How to start a juice bar business
Thinking of opening a smoothie shop or maybe starting a milkshake business? Read on...
“We are thinking of starting a Milkshake Bar also selling smoothies, waffles, ice cream, coffees etc. in a popular seaside town in Devon,” says Startups member MikeJ. “Looking at doing a cashflow forecast but I’m struggling to come up with realistic figures. My wife is going to run the business but will be giving up her current job in the process, so it has to make a justifiable profit. How can I estimate a sensible turnover figure?”
Member Keith McConnell responds: “The business plan is all about market research and market knowledge. Remember you will likely be a seasonal business meaning in summer you will have more business than in winter. In your smoothie business plan you should include a break-even analysis, profit forecast and start-up costs.”
The business plan
How much does it cost to start a juice bar business?
– the costs of the ingredients for making a smoothie, juice or milkshake
– the cost of equipment and materials
– the cost of premises (will you have ongoing advance lease rent costs or an upfront van/stall cost plus stall pitch costs?)
– the cost of insurance
Additional costs to think about for your smoothie business plan are marketing and branding items.
Next, work out your potential sales (firstly thinking about sales needed to break even). Think about your target market and potential footfall along with the pricing of the milkshakes or smoothies. A Startups member adds “build in what else you can sell over these cold months (whether you sell other things like ice cream/coffee/food). We are based in a UK seaside town so trade definitely drops to almost zero Jan-March. Be realistic in your cash flow forecast. You could consider converting to a ‘cafe’ type offering over the colder months.” (see our guide to how to start a cafe)
This is no quick route to big sales revenues or profit. A Startups member reports “I have spent the last month doing my market research and working out costs etc. I’m pretty sure I’ve included all costs and I have found that in order to break even, I would need to sell 96 milkshakes a day. This seems like a lot, just to break even… ”
It may be worth considering seeing if you can get a Start Up Loan (external partner site, link opens in a new tab) to help you with financing, and mentoring to start this business idea. You'll also need to think about registering your business, either as a sole trader or as a company - if a company, then Smarta Formations (external partner site, link opens in a new tab) are an organisation that can help you set up.
Bear in mind that the more you forecast to sell, the more additional costs you might have to consider. A member responds: “I would say that 96 is definitely in 2 staff territory.. there is just too much jug cleaning and money taking as well as blending required.”
You may find it useful to look at our free business plan template
The marketing strategy
Research if there is a smoothie bar or juice bar in your location – if there is one, what’s your point of difference and, if there isn’t one, why not?”
Identify who your target market is (take a look at our guide to calculating the size of your target market) and how you will sell to them. A Startups member notes that they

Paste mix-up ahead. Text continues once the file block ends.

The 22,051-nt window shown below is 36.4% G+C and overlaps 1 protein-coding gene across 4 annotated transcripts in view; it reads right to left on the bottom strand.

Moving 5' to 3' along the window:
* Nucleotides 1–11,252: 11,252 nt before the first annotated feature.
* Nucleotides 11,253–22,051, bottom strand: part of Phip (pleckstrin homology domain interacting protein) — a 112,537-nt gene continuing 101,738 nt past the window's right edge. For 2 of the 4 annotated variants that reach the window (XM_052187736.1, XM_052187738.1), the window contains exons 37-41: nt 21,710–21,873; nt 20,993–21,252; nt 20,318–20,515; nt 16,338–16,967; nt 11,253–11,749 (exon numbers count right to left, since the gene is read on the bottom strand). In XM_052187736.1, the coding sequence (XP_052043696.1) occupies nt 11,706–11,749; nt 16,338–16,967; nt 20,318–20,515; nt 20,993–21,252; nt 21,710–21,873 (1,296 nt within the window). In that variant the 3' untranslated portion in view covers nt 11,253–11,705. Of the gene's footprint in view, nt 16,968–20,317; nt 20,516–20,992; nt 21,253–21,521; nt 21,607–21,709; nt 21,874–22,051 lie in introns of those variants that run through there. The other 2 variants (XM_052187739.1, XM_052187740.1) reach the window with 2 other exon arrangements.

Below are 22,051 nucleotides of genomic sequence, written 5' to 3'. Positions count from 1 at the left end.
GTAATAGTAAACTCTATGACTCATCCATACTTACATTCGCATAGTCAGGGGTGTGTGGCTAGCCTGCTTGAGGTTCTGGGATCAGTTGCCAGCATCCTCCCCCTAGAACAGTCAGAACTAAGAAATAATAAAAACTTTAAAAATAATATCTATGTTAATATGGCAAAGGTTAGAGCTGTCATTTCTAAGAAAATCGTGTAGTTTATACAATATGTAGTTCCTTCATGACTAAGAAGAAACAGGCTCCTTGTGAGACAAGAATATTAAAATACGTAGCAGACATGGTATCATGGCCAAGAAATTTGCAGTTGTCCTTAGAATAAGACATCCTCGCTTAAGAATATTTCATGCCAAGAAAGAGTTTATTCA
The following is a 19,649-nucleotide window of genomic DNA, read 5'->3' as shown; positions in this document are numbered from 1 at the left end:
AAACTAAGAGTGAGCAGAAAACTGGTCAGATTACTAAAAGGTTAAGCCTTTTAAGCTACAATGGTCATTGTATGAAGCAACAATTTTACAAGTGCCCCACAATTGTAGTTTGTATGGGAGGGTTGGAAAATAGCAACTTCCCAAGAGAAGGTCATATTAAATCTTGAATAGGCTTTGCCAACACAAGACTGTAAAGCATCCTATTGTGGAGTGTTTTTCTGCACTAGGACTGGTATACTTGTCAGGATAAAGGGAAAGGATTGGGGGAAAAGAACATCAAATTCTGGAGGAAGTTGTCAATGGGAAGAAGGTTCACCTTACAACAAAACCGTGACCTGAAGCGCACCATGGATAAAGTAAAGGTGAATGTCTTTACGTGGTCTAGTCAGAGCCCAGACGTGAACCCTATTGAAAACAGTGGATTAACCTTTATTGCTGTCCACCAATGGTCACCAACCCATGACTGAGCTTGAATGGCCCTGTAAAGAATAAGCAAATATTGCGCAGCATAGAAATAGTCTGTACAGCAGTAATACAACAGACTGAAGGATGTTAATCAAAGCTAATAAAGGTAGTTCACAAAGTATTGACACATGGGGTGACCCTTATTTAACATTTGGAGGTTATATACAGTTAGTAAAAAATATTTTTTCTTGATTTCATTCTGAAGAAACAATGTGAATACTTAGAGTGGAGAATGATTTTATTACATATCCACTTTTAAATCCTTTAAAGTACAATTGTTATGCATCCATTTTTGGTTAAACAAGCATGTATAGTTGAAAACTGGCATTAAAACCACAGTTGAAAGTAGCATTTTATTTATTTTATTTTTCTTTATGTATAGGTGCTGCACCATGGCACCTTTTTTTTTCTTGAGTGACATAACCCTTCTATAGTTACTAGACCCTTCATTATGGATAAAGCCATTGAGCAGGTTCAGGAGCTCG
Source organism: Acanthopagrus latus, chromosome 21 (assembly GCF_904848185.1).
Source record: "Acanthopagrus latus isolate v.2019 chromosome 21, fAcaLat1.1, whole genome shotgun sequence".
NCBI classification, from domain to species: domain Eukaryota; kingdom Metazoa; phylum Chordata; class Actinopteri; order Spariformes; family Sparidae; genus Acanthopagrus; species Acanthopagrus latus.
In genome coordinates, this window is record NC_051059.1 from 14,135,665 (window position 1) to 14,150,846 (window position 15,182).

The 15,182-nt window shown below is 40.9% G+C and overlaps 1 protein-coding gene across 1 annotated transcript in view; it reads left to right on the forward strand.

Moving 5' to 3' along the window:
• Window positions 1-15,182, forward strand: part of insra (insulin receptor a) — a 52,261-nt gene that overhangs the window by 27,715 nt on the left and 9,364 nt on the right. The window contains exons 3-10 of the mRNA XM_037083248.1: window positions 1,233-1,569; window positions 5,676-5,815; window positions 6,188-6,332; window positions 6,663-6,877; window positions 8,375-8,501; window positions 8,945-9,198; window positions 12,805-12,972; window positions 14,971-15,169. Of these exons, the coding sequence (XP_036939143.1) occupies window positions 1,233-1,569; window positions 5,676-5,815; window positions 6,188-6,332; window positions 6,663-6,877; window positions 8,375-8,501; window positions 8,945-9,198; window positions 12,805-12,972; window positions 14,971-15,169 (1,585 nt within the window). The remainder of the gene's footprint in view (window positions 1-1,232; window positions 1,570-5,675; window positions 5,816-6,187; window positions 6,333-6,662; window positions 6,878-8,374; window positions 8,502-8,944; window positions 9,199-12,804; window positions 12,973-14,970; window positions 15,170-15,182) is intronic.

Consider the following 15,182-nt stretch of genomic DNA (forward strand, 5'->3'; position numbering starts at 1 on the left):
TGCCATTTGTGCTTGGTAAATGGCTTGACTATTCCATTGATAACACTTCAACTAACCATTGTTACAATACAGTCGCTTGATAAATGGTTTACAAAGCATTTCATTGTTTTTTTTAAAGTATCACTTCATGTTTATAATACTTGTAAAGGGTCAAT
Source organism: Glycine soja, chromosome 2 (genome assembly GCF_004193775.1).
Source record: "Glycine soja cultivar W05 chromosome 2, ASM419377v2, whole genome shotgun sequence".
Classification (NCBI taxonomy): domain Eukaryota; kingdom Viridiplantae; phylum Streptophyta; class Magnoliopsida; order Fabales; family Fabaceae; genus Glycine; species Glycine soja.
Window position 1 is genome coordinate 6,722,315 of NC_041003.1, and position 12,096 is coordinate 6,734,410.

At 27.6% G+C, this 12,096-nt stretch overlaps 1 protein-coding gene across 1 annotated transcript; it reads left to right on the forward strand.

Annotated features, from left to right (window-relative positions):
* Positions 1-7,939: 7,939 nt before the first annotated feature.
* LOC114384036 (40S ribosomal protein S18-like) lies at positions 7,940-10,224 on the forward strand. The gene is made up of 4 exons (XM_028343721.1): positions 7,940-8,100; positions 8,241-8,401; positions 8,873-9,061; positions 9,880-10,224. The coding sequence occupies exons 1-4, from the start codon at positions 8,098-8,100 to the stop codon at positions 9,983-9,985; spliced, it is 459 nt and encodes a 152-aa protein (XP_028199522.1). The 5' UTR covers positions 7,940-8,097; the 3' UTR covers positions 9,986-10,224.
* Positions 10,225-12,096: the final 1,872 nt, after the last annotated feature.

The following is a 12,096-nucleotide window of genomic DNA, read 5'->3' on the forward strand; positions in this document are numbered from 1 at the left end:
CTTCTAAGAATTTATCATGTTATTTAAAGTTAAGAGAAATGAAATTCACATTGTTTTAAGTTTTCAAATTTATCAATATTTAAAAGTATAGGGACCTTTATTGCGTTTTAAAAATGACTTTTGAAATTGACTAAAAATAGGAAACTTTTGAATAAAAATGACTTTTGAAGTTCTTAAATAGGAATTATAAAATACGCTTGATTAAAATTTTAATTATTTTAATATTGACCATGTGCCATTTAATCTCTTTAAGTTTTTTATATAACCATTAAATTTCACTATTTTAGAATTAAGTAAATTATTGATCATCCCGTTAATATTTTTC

“are anticipating the slower months with a specific marketing strategy for the local population which should help us through and we are out on the streets this weekend asking opinions from local school children and residents just to verify this.”
Once you’ve identified your target market, think carefully about suitable milkshake bar names or smoothie/juice bar name ideas. Can you come up with an innovative juice bar design concept to make your business stand out?
How to set up a juice bar
What do you need to open a juice bar?
- Physical premises
You could test your fruit juice making business idea or milkshake business idea in market (take a look at our guide to starting a market stall) or perhaps you could consider a pop-up shop as you look to go more permanent. If you’re ready to get premises, think about what you may be able to negotiate, but also what will be involved to make it ‘shop-ready’: A Startups member says “we negotiated three weeks free rent and also 10% off during the term of the lease – the unit was in a real state though and subsequently had to be completely gutted and replastered.”
- Appropriate licenses and insurance
A Startups member shares their insight that “The premises we are after is already a cafe so there should be no problem with the local authority on change of use issues, or outside seating and “A” boards.” It’s worth considering if there are any restrictions on what you are able to do with the premises, plus what obligations you have in terms of providing customer toilets, reasonable ventilation.
In addition, you will need to obtain a Food Hygiene Certificate, a Food Premises Approval (if you handle any dairy products) and public liability insurance.
Startups member Blooey believes “The third single biggest expense (after the shop and advance rent payment) will be equipment..blenders,tea/coffeee machines, fridges, cold displays etc.” Another member adds, “we’re having air-con put in now.”
Think about where to get smoothie equipment for commercial use (such as an industrial smoothie maker or milkshake machine). This is likely to be something you won’t want to scrimp on!
Finally, you will need to offer ways of making payment: take a look at our guide to choosing a mobile card payment provider or, if you’re setting up something longer term, this guide to credit card terminals